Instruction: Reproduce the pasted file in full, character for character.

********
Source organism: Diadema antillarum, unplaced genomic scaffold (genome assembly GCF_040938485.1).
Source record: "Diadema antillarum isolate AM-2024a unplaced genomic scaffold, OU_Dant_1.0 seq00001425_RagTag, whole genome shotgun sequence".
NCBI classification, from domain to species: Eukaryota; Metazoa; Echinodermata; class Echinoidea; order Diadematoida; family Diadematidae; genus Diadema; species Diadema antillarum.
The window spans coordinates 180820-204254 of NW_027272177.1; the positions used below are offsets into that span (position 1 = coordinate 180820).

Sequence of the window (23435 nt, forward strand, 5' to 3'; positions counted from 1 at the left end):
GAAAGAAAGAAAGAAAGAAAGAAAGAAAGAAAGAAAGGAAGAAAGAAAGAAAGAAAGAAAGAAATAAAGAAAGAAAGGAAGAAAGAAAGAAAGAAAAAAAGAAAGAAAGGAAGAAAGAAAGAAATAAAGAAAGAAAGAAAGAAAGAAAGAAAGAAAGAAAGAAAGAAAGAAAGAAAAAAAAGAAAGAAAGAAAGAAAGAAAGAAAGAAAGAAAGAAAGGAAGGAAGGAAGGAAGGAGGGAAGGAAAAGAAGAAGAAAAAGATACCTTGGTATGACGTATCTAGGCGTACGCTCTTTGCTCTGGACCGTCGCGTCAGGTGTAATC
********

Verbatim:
Source organism: Diadema antillarum, unplaced genomic scaffold (genome assembly GCF_040938485.1).
Source record: "Diadema antillarum isolate AM-2024a unplaced genomic scaffold, OU_Dant_1.0 seq00001425_RagTag, whole genome shotgun sequence".
NCBI classification, from domain to species: Eukaryota; Metazoa; Echinodermata; class Echinoidea; order Diadematoida; family Diadematidae; genus Diadema; species Diadema antillarum.
The window spans coordinates 180820-204254 of NW_027272177.1; the positions used below are offsets into that span (position 1 = coordinate 180820).

Sequence of the window (23435 nt, forward strand, 5' to 3'; positions counted from 1 at the left end):
GAAAGAAAGAAAGAAAGAAAGAAAGAAAGAAAGAAAGGAAGAAAGAAAGAAAGAAAGAAAGAAATAAAGAAAGAAAGGAAGAAAGAAAGAAAGAAAAAAAGAAAGAAAGGAAGAAAGAAAGAAATAAAGAAAGAAAGAAAGAAAGAAAGAAAGAAAGAAAGAAAGAAAGAAAGAAAAAAAAGAAAGAAAGAAAGAAAGAAAGAAAGAAAGAAAGAAAGGAAGGAAGGAAGGAAGGAGGGAAGGAAAAGAAGAAGAAAAAGATACCTTGGTATGACGTATCTAGGCGTACGCTCTTTGCTCTGGACCGTCGCGTCAGGTGTAATC